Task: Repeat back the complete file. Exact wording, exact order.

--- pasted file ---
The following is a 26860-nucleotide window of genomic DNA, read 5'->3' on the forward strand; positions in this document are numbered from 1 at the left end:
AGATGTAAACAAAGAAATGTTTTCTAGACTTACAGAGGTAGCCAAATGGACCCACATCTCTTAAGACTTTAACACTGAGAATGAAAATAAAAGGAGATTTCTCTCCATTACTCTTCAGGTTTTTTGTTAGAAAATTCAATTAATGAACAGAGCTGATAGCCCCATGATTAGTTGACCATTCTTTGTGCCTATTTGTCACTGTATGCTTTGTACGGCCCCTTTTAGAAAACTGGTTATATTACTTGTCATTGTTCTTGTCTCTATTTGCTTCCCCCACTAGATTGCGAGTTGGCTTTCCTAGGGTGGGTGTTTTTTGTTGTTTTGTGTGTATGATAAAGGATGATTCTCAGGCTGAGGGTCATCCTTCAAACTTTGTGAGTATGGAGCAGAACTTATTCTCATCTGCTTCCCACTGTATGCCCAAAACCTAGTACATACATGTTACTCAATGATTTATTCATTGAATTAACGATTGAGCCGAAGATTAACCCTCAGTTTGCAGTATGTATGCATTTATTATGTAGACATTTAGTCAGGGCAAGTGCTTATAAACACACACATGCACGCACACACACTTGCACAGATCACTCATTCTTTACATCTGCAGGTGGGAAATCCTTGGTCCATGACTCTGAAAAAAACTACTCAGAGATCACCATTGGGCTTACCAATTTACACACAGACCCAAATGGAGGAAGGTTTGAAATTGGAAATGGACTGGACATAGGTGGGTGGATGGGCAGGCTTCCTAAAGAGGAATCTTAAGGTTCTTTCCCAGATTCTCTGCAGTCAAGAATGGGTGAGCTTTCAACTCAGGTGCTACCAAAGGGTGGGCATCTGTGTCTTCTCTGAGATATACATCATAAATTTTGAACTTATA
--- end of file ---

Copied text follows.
The following is a 26860-nucleotide window of genomic DNA, read 5'->3' on the forward strand; positions in this document are numbered from 1 at the left end:
AGATGTAAACAAAGAAATGTTTTCTAGACTTACAGAGGTAGCCAAATGGACCCACATCTCTTAAGACTTTAACACTGAGAATGAAAATAAAAGGAGATTTCTCTCCATTACTCTTCAGGTTTTTTGTTAGAAAATTCAATTAATGAACAGAGCTGATAGCCCCATGATTAGTTGACCATTCTTTGTGCCTATTTGTCACTGTATGCTTTGTACGGCCCCTTTTAGAAAACTGGTTATATTACTTGTCATTGTTCTTGTCTCTATTTGCTTCCCCCACTAGATTGCGAGTTGGCTTTCCTAGGGTGGGTGTTTTTTGTTGTTTTGTGTGTATGATAAAGGATGATTCTCAGGCTGAGGGTCATCCTTCAAACTTTGTGAGTATGGAGCAGAACTTATTCTCATCTGCTTCCCACTGTATGCCCAAAACCTAGTACATACATGTTACTCAATGATTTATTCATTGAATTAACGATTGAGCCGAAGATTAACCCTCAGTTTGCAGTATGTATGCATTTATTATGTAGACATTTAGTCAGGGCAAGTGCTTATAAACACACACATGCACGCACACACACTTGCACAGATCACTCATTCTTTACATCTGCAGGTGGGAAATCCTTGGTCCATGACTCTGAAAAAAACTACTCAGAGATCACCATTGGGCTTACCAATTTACACACAGACCCAAATGGAGGAAGGTTTGAAATTGGAAATGGACTGGACATAGGTGGGTGGATGGGCAGGCTTCCTAAAGAGGAATCTTAAGGTTCTTTCCCAGATTCTCTGCAGTCAAGAATGGGTGAGCTTTCAACTCAGGTGCTACCAAAGGGTGGGCATCTGTGTCTTCTCTGAGATATACATCATAAATTTTGAACTTATA